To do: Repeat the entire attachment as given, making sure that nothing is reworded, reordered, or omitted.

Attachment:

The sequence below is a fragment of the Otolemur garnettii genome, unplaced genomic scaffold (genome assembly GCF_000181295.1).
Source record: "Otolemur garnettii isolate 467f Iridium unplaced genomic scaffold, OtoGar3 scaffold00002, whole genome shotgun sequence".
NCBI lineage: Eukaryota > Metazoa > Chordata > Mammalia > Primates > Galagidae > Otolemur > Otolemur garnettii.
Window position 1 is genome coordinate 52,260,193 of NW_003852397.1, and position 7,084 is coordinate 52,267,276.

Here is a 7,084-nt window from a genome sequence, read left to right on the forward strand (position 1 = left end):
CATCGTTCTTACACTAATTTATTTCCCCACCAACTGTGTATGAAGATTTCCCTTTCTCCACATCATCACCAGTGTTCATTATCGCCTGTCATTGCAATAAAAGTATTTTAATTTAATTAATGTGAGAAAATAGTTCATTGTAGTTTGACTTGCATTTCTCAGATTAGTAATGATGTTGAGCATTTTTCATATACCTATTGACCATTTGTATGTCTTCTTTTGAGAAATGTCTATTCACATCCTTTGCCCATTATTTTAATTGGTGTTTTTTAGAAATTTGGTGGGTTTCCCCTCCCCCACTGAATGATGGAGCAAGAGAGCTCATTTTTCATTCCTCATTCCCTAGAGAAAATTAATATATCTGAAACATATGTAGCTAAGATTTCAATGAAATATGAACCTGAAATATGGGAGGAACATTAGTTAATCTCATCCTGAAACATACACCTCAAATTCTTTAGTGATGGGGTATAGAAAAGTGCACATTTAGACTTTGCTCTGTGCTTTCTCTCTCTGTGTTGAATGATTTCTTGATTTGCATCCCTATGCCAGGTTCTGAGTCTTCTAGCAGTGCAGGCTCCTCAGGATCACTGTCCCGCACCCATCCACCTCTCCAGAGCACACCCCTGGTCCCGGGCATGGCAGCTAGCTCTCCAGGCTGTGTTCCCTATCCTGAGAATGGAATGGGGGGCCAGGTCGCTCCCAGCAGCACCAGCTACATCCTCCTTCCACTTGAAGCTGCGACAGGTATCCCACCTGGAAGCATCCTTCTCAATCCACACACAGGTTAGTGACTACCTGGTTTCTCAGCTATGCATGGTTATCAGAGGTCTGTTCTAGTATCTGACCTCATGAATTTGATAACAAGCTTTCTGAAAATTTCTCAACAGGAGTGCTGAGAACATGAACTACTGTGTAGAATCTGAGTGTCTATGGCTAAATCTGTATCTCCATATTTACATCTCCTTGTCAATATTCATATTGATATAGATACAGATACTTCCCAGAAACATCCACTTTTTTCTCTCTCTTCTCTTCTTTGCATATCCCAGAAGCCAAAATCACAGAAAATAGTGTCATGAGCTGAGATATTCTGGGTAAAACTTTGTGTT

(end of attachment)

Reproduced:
The sequence below is a fragment of the Otolemur garnettii genome, unplaced genomic scaffold (genome assembly GCF_000181295.1).
Source record: "Otolemur garnettii isolate 467f Iridium unplaced genomic scaffold, OtoGar3 scaffold00002, whole genome shotgun sequence".
NCBI lineage: Eukaryota > Metazoa > Chordata > Mammalia > Primates > Galagidae > Otolemur > Otolemur garnettii.
Window position 1 is genome coordinate 52,260,193 of NW_003852397.1, and position 7,084 is coordinate 52,267,276.

Here is a 7,084-nt window from a genome sequence, read left to right on the forward strand (position 1 = left end):
CATCGTTCTTACACTAATTTATTTCCCCACCAACTGTGTATGAAGATTTCCCTTTCTCCACATCATCACCAGTGTTCATTATCGCCTGTCATTGCAATAAAAGTATTTTAATTTAATTAATGTGAGAAAATAGTTCATTGTAGTTTGACTTGCATTTCTCAGATTAGTAATGATGTTGAGCATTTTTCATATACCTATTGACCATTTGTATGTCTTCTTTTGAGAAATGTCTATTCACATCCTTTGCCCATTATTTTAATTGGTGTTTTTTAGAAATTTGGTGGGTTTCCCCTCCCCCACTGAATGATGGAGCAAGAGAGCTCATTTTTCATTCCTCATTCCCTAGAGAAAATTAATATATCTGAAACATATGTAGCTAAGATTTCAATGAAATATGAACCTGAAATATGGGAGGAACATTAGTTAATCTCATCCTGAAACATACACCTCAAATTCTTTAGTGATGGGGTATAGAAAAGTGCACATTTAGACTTTGCTCTGTGCTTTCTCTCTCTGTGTTGAATGATTTCTTGATTTGCATCCCTATGCCAGGTTCTGAGTCTTCTAGCAGTGCAGGCTCCTCAGGATCACTGTCCCGCACCCATCCACCTCTCCAGAGCACACCCCTGGTCCCGGGCATGGCAGCTAGCTCTCCAGGCTGTGTTCCCTATCCTGAGAATGGAATGGGGGGCCAGGTCGCTCCCAGCAGCACCAGCTACATCCTCCTTCCACTTGAAGCTGCGACAGGTATCCCACCTGGAAGCATCCTTCTCAATCCACACACAGGTTAGTGACTACCTGGTTTCTCAGCTATGCATGGTTATCAGAGGTCTGTTCTAGTATCTGACCTCATGAATTTGATAACAAGCTTTCTGAAAATTTCTCAACAGGAGTGCTGAGAACATGAACTACTGTGTAGAATCTGAGTGTCTATGGCTAAATCTGTATCTCCATATTTACATCTCCTTGTCAATATTCATATTGATATAGATACAGATACTTCCCAGAAACATCCACTTTTTTCTCTCTCTTCTCTTCTTTGCATATCCCAGAAGCCAAAATCACAGAAAATAGTGTCATGAGCTGAGATATTCTGGGTAAAACTTTGTGTT